Land swap deal sent to fair board
Now the ball is back in the other court.
Or, at least it is headed over the net.
After another long discussion and a few more changes, the Blue Earth City Council voted last Monday to send a fairgrounds land swap proposal back to the Faribault County Fair Board for their approval.
The fair board is expected to make a decision on the matter at their monthly meeting, Tuesday, April 9.
The City Council has plans to hold a special meeting on the next day, Wednesday, April 10, to vote on an ordinance. A sale of public city land can only be done by a land conveyance city ordinance.
If both parties involved say yes at their respective meetings this week, a year-long ordeal would come to an official end.
The city would become the owners of 1.92 acres of land that comprises Giant Park and the Green Giant statue.
The fair board would take over ownership of 3.161 acres that comprises the area of the Veterans Memorial building, the grandstand and the southern most area of the former go kart track.
The city would retain ownership of the northern portion of the track area, with the possibility of putting in a baseball field there.
The new proposal moved the property line between a possible ball field and the fair board property from 265 feet south of the north edge of the fairgrounds, to 225 feet south.
“This gives the fair board the property that would include the gate entrance to the go kart track,” Mayor Rick Scholtes says.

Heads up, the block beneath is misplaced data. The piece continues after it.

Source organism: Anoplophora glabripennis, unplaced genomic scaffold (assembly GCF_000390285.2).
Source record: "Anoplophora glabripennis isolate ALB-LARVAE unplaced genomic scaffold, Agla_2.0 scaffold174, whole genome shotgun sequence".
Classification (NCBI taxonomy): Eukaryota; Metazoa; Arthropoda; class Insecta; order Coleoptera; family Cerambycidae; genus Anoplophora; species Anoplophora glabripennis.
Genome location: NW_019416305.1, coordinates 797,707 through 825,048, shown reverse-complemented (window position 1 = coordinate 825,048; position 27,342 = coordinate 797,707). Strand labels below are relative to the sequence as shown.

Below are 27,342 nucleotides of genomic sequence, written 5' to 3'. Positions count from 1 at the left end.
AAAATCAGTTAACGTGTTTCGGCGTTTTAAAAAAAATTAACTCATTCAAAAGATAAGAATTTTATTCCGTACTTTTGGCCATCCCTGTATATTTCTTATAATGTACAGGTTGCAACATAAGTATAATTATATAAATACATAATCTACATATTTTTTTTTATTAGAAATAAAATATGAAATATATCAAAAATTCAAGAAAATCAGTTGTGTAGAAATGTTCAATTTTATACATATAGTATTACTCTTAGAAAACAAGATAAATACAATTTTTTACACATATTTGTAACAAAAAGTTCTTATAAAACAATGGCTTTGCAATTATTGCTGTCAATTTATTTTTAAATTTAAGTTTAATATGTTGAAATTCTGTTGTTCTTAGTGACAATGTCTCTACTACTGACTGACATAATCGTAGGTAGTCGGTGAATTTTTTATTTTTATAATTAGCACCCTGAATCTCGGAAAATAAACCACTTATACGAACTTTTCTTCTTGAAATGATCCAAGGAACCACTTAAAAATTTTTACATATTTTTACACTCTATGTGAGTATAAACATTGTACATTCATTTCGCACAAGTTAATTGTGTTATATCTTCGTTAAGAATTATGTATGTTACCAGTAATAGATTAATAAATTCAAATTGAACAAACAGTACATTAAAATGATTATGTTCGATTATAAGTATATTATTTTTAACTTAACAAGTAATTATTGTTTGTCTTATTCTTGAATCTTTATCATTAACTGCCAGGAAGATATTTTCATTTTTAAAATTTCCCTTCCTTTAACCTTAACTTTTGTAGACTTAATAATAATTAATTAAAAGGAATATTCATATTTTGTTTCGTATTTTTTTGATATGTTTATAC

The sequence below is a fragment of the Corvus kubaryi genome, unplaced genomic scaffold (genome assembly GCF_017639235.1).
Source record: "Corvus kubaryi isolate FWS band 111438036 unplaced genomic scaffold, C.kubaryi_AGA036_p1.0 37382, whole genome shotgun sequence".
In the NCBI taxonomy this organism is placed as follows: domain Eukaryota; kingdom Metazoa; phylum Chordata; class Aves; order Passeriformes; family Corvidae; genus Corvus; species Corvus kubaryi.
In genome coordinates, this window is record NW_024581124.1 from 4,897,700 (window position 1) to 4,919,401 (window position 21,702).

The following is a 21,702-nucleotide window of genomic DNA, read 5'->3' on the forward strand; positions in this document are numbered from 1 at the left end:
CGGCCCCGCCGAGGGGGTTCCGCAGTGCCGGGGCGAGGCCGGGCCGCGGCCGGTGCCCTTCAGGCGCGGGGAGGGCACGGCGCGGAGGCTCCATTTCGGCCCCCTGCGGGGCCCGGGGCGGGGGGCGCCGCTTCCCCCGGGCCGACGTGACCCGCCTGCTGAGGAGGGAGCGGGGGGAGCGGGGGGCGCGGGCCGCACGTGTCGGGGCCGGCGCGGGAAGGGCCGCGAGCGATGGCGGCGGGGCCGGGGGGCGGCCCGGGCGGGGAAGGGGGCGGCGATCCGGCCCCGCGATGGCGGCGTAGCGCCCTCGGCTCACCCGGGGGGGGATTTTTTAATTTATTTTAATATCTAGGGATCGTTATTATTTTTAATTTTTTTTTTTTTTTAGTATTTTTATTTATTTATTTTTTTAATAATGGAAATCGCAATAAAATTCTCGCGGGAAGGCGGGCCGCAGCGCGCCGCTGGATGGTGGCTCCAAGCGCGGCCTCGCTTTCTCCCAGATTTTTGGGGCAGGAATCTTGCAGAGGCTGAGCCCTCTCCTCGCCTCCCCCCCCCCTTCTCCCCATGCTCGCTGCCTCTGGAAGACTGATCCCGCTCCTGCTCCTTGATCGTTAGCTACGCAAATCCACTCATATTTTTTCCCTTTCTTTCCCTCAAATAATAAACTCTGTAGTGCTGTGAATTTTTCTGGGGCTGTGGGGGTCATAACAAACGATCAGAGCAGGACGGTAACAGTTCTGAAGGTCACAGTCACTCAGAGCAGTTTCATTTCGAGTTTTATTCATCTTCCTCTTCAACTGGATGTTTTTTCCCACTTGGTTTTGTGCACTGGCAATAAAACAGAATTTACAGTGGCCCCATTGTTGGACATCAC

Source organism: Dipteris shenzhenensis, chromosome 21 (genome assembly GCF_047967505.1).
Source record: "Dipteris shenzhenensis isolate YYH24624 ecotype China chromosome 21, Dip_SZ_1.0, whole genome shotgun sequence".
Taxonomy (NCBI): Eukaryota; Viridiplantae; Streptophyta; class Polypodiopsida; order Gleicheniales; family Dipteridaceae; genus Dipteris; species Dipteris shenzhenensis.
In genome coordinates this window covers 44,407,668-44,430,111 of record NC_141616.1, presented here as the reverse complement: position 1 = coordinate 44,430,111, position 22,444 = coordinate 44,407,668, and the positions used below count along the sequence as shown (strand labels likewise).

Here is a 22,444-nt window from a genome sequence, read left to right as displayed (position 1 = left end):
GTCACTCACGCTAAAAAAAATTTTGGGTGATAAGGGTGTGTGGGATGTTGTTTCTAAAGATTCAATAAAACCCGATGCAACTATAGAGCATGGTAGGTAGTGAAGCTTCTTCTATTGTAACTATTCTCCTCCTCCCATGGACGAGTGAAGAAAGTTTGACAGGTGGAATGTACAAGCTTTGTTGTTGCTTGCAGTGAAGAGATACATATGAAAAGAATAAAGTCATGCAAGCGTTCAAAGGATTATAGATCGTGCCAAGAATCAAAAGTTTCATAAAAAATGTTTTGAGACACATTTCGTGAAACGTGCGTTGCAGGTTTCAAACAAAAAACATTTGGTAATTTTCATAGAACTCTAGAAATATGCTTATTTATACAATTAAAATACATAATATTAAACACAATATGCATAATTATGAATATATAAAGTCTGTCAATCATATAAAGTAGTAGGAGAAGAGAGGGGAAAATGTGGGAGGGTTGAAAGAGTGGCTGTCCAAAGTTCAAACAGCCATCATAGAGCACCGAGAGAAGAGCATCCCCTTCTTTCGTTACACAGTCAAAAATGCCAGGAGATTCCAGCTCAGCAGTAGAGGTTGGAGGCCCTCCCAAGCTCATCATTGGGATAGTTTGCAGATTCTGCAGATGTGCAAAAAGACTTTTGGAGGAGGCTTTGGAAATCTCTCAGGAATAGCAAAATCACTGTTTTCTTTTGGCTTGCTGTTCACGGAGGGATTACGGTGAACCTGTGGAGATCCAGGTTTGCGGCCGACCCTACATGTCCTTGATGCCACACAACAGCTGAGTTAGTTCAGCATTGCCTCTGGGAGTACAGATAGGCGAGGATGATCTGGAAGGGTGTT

The council vote to send the proposed swap of land to the fair board was not unanimous, but was a 6-1 split. Councilman John Gartzke cast the no vote.
Gartzke had spoken earlier questioning whether there was a need for another ball field in town.
“And if there is, have other sites for a ball field been explored?” he questioned. “Why does it have to be on the fairgrounds?”
Scholtes told Gartzke that no, other sites had not been explored.
Gartzke suggested that farmland adjacent to the city or inside the city could be purchased and used for a ball field, leaving the fairgrounds for the fair.
He also questioned if the ball field supporters had raised any funds to actually build a field.
“Most cities fund their ball fields as part of their park budgets,” Councilman Glenn Gaylord responded. “I don’t think this is something we won’t be involved with.”
Councilman Dan Brod agreed.
“There was a council resolution passed when the ball field was removed from that area that one would be put back,” he said. “And I don’t think we can afford to take farmland out of production for a ball field.”
Gaylord also pointed out that an agreement on this land swap had been decided at the council meeting two weeks earlier. Gartzke had not attended that meeting.
The other concern at the meeting was what would happen if the fair board turns down the proposal.
City Attorney David Frundt pointed out that the lease for the Giant Park land expired three years ago and would have to be renewed in some way, if the land swap did not occur.